Nikon D3000 High ISO RAW
Nikon D3000 High ISO RAW Image Quality
We've recently started looking at RAW files converted with dcraw, an excellent freeware raw converter. dcraw usually offers timely support for the latest cameras, but more importantly, it does not apply any noise-reduction, sharpening or other corrections such as geometric distortion correction to the output files. (We found that Adobe Camera Raw still applies some limited noise-reduction when its NR settings are set to zero, and it also applies other corrections depending on the make and model of the camera). There will always be differences between RAW converters, in terms of the sort of demosaicing algorithms they use (the processes by which they convert the separate Red, Green, and Blue data sets to an array of full-color RGB pixels), but dcraw seems to use a fairly generic algorithm that delivers good sharpness with relatively few artifacts, and can be counted on to not apply any noise reduction if you don't want it to.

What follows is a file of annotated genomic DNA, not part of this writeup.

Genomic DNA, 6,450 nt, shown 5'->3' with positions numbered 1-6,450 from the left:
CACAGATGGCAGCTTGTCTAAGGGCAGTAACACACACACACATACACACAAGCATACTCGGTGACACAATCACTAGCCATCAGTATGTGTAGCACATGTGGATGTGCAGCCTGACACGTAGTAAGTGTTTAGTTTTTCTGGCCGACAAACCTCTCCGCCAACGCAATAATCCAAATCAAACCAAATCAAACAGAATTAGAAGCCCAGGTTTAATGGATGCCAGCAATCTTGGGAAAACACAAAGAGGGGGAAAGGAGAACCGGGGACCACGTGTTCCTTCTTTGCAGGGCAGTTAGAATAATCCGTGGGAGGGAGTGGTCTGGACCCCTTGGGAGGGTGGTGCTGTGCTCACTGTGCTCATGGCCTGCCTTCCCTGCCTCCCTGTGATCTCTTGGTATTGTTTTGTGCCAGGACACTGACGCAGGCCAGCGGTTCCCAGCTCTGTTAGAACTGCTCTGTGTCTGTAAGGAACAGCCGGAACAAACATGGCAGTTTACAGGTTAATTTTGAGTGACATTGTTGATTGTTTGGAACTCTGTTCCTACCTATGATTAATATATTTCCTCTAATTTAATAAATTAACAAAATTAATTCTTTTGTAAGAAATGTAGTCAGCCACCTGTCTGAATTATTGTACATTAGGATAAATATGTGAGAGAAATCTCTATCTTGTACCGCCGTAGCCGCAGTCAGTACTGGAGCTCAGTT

Below are crops from Nikon D3000 high ISO RAW files compared to RAW files from the Canon XS and Sony A230. We chose these models to compare, as they are the entry level models from the top-3 players in the SLR space. The NikonD60 is also included for good measure.
As you can see, the Canon XS still holds the edge in terms of noise in its RAW files. The Nikon D3000 and Sony A230 are very similar (not surprising, since Sony manufactures the Nikon D3000's sensor), with perhaps the Sony being ever so slightly cleaner. It's interesting that the D3000's predecessor, the Nikon D60, seems to be slightly better in terms of noise.